Alt-J is a British band named after a keyboard command that makes a triangle if performed on a Mac.
Their music has been variously described as "geek rock" and "indie-lectual", but the band, which played at Auckland’s Laneway Festival yesterday, is winning a legion of fans.
They chant like computerised monks and the crowd goes mad. They drawl about geometry and ecstasy ensues - leading some to wonder whether Alt-J's fascination with triangles was something sinister.
“I think we knew it was a powerful thing to play with,” guitarist Gwil Sainsbury says. “Some people think we are some kind of cult - we have a hand sign you can do at shows. I’ve been asked before if we are affiliated with the Illuminati.”
If they were members of the Illuminati - a shadowy organisation supposedly running the world, they hid it well. In fact quite recently they were all on the dole, after meeting at the place where all the great bands from Pink Floyd to the Stones met - art school.
It begs the question why so few great bands meet at actual music school.
“The way art is taught is, [or] it can be taught, is you're taught to question everything and I think it's more a practice of thinking and how you might approach things, but if you did a music course it would be ‘this is how it is and how you structure things’ but we come at it from the art school background of questioning what it is, what makes it music and how far you can bend it,” Sainsbury says.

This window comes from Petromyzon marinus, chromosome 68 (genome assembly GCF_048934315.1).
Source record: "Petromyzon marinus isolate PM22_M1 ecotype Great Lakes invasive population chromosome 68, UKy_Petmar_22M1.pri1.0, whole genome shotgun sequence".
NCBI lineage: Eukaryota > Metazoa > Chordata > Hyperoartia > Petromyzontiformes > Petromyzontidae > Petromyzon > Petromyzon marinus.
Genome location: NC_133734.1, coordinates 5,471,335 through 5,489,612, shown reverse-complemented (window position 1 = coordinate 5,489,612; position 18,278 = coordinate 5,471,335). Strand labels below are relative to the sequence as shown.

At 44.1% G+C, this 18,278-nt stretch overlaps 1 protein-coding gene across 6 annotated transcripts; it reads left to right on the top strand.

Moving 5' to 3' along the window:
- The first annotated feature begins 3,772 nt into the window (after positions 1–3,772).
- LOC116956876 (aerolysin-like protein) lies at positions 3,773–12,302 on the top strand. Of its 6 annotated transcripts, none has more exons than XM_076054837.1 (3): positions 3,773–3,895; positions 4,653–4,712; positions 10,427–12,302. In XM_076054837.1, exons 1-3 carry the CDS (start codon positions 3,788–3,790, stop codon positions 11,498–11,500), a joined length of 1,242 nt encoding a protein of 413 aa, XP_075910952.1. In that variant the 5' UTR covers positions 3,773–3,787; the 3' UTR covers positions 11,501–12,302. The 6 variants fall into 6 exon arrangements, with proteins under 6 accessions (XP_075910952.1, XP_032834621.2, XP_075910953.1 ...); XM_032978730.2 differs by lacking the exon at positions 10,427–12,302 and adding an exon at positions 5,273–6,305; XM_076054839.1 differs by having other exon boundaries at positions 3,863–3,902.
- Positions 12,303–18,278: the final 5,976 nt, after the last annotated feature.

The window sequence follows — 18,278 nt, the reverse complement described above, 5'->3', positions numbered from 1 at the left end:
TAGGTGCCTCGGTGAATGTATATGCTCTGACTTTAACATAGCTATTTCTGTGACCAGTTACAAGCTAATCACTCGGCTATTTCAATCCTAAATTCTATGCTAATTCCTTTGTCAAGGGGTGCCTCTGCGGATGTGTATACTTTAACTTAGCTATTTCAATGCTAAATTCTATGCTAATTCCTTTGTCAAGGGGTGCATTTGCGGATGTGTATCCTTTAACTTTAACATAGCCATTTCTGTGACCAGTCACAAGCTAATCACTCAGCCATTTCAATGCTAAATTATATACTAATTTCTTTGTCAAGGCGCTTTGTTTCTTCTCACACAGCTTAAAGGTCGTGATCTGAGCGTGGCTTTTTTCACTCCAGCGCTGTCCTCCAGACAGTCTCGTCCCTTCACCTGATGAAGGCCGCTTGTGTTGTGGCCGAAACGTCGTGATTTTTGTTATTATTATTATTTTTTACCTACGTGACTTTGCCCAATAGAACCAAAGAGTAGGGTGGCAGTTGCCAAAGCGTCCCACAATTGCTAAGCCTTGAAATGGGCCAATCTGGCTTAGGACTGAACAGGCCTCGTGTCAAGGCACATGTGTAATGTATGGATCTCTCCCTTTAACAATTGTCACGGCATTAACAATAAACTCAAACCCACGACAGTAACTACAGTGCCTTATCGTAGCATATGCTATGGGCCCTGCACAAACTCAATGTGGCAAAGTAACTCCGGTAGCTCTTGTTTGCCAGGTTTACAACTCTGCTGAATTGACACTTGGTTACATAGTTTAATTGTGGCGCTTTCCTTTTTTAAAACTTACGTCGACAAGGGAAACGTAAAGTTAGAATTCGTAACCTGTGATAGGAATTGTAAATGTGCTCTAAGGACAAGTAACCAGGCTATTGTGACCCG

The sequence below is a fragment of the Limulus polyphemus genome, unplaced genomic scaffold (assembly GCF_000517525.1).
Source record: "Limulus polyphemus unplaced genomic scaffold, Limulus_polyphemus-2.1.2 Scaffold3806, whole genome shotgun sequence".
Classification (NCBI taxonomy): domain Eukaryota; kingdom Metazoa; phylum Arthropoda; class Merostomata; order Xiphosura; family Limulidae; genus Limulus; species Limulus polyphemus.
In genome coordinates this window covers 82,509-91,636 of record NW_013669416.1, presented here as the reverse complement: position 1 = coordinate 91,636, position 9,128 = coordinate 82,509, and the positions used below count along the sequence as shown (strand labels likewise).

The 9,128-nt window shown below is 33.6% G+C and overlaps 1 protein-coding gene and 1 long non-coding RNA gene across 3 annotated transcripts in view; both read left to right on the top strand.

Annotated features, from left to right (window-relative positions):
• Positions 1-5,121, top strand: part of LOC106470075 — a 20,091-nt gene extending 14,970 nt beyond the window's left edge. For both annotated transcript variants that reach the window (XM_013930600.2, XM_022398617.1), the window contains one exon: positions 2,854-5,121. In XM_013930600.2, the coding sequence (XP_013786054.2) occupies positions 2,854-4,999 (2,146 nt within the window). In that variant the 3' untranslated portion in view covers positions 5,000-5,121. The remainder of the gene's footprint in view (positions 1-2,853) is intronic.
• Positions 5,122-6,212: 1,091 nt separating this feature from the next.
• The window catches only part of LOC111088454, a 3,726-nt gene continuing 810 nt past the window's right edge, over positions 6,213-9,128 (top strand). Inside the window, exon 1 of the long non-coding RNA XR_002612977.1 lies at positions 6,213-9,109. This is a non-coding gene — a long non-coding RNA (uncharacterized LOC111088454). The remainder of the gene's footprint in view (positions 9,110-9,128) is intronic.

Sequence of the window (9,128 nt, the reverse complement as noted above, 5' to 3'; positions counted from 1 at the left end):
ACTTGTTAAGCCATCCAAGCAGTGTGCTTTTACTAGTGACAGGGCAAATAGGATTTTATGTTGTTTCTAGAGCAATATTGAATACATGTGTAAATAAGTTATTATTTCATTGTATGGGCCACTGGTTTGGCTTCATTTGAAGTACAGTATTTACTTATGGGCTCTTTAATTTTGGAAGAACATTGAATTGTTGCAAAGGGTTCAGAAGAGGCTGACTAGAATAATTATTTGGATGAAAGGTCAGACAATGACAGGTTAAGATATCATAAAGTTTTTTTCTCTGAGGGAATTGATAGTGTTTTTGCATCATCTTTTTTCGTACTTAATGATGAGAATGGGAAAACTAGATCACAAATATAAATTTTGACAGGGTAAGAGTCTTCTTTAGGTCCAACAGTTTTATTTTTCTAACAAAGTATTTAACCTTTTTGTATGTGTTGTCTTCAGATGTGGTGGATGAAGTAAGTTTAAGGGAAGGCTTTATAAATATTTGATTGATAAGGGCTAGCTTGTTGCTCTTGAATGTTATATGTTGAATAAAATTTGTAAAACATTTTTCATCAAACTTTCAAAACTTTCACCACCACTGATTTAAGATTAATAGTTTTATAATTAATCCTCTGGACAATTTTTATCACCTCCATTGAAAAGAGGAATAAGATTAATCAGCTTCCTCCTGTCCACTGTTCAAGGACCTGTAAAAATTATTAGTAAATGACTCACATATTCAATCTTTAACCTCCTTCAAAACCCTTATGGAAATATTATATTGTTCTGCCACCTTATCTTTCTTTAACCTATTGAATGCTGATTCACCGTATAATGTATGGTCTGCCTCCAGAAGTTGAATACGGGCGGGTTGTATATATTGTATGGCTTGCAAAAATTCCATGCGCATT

The band’s debut album An Awesome Wave won the mercury prize - Britains most prestigious critical award - and has seen the band nominated for three Brit awards including best group up against pop sensation One Direction.
But Alt-J are not particularly familiar with their competitor.
“I wouldn't know a single one of their tracks,” Sainsbury says. “We're on tour and don't get to listen to the radio so we're out of it when it comes to pop music.”
He was slightly worried about the reaction One Direction fans could have if Alt-J wins.
“That could be hard.”